Salt and Your Health: Update

Ever since New York City Mayor Bloomberg announced his plans to reduce the amount of salt in packaged and restaurant foods by 25 percent over the next five years, salt has been getting a lot of attention.  We're now two weeks into the 2010 "Salt talks," but is there any more clarity?  The short answer is yes.

In yesterday's New York Times, there's new scientific analysis to support Mayor Bloomberg's quest to reduce salt intake:

In a scientific analysis published last week in The New England Journal of Medicine, researchers at the University of California, San Francisco; Stanford University; and Columbia University College of Physicians and Surgeons calculated that if Americans reduced their salt intake by half a teaspoon a day, or three grams (the equivalent of 1,200 milligrams of sodium, the health culprit in salt), the nation would save up to $24 billion a year in health care costs.

The research team, led by Dr. Kirsten Bibbins-Domingo, an epidemiologist and biostatistician at U.C.S.F., concluded that even a much more modest reduction — one gram a day, achieved gradually by the year 2019 — "would be more cost-effective than using medications to lower blood pressure in all persons with hypertension."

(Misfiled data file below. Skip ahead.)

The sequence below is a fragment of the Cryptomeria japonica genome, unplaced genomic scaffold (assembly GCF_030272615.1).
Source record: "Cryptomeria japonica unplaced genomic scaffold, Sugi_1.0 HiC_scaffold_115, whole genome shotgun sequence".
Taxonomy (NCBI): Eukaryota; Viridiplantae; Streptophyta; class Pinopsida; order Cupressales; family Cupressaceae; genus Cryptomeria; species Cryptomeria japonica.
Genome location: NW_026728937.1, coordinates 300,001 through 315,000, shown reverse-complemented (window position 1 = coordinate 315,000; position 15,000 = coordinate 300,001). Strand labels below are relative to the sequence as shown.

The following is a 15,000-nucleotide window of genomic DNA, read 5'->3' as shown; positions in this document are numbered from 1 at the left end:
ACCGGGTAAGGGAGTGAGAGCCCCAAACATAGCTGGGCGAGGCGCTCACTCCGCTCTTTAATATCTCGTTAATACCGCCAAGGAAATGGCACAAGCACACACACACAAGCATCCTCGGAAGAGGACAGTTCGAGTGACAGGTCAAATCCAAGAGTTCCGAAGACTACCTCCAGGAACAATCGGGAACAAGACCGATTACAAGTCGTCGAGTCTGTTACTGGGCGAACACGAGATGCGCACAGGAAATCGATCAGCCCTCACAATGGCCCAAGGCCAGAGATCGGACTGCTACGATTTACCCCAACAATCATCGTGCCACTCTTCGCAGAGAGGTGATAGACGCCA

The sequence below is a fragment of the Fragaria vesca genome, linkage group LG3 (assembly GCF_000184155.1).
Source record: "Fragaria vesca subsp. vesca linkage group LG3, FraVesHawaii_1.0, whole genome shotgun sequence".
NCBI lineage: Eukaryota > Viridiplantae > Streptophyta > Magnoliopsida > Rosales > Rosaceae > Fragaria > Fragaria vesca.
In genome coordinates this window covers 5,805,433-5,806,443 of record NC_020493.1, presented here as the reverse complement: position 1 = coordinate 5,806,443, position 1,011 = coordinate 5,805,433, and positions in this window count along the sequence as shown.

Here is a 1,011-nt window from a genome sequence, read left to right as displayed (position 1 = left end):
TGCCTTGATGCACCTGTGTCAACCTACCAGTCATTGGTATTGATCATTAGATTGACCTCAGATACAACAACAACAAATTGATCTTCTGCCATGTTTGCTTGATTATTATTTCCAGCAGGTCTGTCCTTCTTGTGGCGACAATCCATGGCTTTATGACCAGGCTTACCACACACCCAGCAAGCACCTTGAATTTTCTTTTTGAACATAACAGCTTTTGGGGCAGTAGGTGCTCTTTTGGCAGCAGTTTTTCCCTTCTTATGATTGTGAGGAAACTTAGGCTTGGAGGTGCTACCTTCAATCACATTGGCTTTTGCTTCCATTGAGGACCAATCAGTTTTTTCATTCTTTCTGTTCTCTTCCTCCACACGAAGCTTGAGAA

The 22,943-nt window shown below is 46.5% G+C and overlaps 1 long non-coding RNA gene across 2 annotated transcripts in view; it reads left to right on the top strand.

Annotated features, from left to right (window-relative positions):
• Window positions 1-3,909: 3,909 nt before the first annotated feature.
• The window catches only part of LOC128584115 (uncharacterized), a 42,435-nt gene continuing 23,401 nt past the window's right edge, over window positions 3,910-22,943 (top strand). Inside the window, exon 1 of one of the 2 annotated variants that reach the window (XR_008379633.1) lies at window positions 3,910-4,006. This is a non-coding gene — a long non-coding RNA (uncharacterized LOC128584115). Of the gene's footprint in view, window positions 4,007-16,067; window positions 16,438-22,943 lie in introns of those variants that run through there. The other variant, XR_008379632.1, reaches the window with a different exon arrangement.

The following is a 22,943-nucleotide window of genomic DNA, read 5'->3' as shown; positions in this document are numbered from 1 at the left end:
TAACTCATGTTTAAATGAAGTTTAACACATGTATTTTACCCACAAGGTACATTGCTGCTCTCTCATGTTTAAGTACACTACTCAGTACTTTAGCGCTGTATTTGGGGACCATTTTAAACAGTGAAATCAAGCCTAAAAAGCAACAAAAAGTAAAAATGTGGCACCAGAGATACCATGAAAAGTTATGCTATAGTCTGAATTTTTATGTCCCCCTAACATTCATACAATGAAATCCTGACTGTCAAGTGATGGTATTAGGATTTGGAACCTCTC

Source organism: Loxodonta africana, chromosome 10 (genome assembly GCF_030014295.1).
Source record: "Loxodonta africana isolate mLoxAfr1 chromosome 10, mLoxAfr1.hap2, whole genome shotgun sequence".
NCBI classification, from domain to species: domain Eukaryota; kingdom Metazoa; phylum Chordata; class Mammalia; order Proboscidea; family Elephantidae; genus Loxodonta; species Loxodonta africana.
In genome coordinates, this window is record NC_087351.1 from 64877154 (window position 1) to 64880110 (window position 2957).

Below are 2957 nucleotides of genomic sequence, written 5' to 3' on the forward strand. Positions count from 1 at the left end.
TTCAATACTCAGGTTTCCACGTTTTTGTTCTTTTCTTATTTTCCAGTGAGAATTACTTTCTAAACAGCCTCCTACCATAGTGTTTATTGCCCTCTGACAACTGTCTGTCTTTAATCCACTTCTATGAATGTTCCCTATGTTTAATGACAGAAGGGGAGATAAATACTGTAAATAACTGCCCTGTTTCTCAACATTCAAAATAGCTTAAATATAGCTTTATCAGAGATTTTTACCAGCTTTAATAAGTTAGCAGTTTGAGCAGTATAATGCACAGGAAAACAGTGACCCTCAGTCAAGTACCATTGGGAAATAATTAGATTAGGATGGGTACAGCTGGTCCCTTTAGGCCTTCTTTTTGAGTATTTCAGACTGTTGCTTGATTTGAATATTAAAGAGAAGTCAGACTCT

And money is not the only thing that would be saved. The researchers calculated that the half-teaspoon reduction would "reduce the annual number of new cases of coronary heart disease by 60,000 to 120,000, stroke by 32,000 to 66,000, and myocardial infarction [heart attack] by 54,000 to 99,000, and reduce the annual number of deaths from any cause by 44,000 to 92,000."

Photo credit Tony Cenicola and full article at the New York Times

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